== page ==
AMY GOODMAN: Ninawa, you talked about the criminalization of leaders who oppose REDD. You’re a leader who opposes REDD. Have you been threatened?
NINAWA HUNI KUI: [translated] Yes, I have received threats, but I’m not the only one who has received threats. Leaders of the Mundurukú indigenous people have also received threats for resisting REDD. And other peoples and leaders are persecuted and criminalized, and our right and freedom of expression and of association and our freedom to struggle and to resist this and to oppose it is being violated. I, myself, have denounced REDD and have also received death threats.
AMY GOODMAN: Finally, Ninawa, what do you say to those that say this is an environmental solution, that if corporations or states or countries are going to pollute, then they want to invest in places that remain pristine, that are not polluted?
NINAWA HUNI KUI: [translated] So, I respond to those that say that it’s a solution, that REDD is not a solution to climate change. It is a false solution to climate change. And furthermore, indigenous peoples are not the ones that are causing climate change. In Brazil, in Mato Grosso, the biggest soy baron is receiving funding and subsidies from the Brazilian government to cut down forests. This is not a solution to climate change. And furthermore, REDD is criminalizing us. And really, if they care about real solutions, they’ve got to talk to the logging companies, the soy barons, the corporations that are polluting and destroying nature. Indigenous peoples protect Mother Earth. We defend our mother, because she is our mother, because she gives us food. She gives us the air that we breathe. She gives us the Amazon. And the Amazon is important not just for indigenous peoples; it’s important for the whole world.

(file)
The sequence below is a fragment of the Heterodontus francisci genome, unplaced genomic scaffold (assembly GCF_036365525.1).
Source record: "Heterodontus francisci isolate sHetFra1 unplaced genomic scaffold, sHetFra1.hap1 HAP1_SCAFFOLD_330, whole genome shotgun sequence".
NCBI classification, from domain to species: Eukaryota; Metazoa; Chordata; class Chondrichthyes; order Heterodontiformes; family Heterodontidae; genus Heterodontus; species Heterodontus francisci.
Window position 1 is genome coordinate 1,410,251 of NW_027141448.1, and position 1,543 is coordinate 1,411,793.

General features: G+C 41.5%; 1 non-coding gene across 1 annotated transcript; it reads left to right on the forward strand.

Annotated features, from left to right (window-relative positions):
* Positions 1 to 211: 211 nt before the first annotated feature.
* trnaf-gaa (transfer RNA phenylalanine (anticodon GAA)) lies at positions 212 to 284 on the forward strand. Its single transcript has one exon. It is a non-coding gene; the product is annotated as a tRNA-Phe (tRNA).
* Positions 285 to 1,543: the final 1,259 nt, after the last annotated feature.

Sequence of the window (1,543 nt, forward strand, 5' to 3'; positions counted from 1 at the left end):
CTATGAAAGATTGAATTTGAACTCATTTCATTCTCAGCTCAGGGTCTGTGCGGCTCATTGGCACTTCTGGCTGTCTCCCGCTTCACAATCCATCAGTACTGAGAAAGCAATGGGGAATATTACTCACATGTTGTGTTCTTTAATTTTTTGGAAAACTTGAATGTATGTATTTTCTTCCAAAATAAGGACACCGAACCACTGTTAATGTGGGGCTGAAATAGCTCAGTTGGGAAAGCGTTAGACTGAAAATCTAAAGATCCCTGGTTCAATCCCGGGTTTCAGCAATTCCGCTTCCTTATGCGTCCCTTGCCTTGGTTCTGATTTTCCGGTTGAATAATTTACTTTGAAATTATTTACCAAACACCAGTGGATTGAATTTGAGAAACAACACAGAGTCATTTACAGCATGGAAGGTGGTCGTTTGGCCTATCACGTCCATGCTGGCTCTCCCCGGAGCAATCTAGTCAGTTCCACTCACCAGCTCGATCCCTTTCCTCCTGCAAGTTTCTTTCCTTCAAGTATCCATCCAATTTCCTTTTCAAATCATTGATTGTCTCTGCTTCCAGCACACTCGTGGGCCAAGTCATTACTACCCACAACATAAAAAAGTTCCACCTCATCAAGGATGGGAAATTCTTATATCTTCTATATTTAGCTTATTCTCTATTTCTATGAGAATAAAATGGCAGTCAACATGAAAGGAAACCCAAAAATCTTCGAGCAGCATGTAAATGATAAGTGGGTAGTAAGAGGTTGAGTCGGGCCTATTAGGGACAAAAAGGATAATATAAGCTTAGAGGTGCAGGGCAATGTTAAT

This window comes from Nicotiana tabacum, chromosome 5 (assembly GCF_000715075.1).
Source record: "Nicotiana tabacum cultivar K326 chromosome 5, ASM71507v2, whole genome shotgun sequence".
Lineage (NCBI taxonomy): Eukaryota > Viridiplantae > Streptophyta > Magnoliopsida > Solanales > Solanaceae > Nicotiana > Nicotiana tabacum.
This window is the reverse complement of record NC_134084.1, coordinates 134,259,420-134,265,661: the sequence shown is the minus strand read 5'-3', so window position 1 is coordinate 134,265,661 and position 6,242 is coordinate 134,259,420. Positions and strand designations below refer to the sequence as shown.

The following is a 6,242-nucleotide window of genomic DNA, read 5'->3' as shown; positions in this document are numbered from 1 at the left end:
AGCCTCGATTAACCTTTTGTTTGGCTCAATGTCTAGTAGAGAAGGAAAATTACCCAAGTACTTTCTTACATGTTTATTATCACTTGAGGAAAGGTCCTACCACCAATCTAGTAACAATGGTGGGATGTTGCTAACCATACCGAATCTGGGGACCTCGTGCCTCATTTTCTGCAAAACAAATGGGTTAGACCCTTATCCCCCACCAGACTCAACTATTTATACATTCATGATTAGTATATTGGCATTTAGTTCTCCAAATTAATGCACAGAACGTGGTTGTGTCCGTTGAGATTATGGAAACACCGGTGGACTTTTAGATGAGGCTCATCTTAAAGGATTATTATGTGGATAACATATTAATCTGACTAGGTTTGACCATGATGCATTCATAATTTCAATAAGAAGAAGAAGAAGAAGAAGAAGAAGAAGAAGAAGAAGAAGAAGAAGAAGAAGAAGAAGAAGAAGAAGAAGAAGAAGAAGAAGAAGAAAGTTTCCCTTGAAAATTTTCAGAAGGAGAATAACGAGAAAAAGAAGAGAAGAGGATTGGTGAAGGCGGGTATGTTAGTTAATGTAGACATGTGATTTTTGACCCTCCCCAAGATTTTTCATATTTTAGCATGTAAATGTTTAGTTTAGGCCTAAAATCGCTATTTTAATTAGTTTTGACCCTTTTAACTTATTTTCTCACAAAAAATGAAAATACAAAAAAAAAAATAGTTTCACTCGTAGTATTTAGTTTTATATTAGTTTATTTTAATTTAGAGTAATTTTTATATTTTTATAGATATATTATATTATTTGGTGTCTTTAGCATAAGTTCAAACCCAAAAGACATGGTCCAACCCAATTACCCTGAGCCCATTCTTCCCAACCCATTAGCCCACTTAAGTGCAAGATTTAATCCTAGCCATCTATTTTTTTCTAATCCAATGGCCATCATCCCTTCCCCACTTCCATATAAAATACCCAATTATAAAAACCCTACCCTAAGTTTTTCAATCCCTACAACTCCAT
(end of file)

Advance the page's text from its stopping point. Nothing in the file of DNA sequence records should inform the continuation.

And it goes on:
AMY GOODMAN: That was Ninawa Huni Kui, president of the Huni Kui people in Acre, Brazil, as he sings us through our break.